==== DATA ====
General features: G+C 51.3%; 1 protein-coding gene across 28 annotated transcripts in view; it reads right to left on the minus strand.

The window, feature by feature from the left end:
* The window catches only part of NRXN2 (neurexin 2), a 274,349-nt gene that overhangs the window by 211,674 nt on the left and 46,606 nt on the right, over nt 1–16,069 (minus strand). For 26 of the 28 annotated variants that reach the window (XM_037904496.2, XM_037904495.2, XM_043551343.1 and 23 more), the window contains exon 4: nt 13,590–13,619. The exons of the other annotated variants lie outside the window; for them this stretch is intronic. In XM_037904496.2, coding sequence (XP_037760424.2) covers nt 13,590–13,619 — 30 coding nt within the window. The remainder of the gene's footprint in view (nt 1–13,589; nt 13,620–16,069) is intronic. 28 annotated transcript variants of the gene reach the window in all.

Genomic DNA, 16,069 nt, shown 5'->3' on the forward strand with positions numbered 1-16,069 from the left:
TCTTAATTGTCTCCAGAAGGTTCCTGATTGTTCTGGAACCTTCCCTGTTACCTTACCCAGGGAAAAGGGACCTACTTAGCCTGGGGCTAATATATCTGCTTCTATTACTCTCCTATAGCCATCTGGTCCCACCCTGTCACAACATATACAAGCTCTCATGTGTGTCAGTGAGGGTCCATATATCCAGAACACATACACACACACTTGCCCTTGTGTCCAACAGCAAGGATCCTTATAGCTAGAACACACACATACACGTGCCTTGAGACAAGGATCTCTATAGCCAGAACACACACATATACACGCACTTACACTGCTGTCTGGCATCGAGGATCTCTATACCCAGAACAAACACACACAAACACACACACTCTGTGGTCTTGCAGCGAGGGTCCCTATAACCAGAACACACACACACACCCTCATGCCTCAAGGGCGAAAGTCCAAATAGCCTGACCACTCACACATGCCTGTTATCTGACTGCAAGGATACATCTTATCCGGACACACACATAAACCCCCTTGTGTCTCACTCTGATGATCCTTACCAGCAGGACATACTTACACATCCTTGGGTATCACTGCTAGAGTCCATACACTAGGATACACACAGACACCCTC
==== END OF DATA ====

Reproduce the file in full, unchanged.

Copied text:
General features: G+C 51.3%; 1 protein-coding gene across 28 annotated transcripts in view; it reads right to left on the minus strand.

The window, feature by feature from the left end:
* The window catches only part of NRXN2 (neurexin 2), a 274,349-nt gene that overhangs the window by 211,674 nt on the left and 46,606 nt on the right, over nt 1–16,069 (minus strand). For 26 of the 28 annotated variants that reach the window (XM_037904496.2, XM_037904495.2, XM_043551343.1 and 23 more), the window contains exon 4: nt 13,590–13,619. The exons of the other annotated variants lie outside the window; for them this stretch is intronic. In XM_037904496.2, coding sequence (XP_037760424.2) covers nt 13,590–13,619 — 30 coding nt within the window. The remainder of the gene's footprint in view (nt 1–13,589; nt 13,620–16,069) is intronic. 28 annotated transcript variants of the gene reach the window in all.

Genomic DNA, 16,069 nt, shown 5'->3' on the forward strand with positions numbered 1-16,069 from the left:
TCTTAATTGTCTCCAGAAGGTTCCTGATTGTTCTGGAACCTTCCCTGTTACCTTACCCAGGGAAAAGGGACCTACTTAGCCTGGGGCTAATATATCTGCTTCTATTACTCTCCTATAGCCATCTGGTCCCACCCTGTCACAACATATACAAGCTCTCATGTGTGTCAGTGAGGGTCCATATATCCAGAACACATACACACACACTTGCCCTTGTGTCCAACAGCAAGGATCCTTATAGCTAGAACACACACATACACGTGCCTTGAGACAAGGATCTCTATAGCCAGAACACACACATATACACGCACTTACACTGCTGTCTGGCATCGAGGATCTCTATACCCAGAACAAACACACACAAACACACACACTCTGTGGTCTTGCAGCGAGGGTCCCTATAACCAGAACACACACACACACCCTCATGCCTCAAGGGCGAAAGTCCAAATAGCCTGACCACTCACACATGCCTGTTATCTGACTGCAAGGATACATCTTATCCGGACACACACATAAACCCCCTTGTGTCTCACTCTGATGATCCTTACCAGCAGGACATACTTACACATCCTTGGGTATCACTGCTAGAGTCCATACACTAGGATACACACAGACACCCTC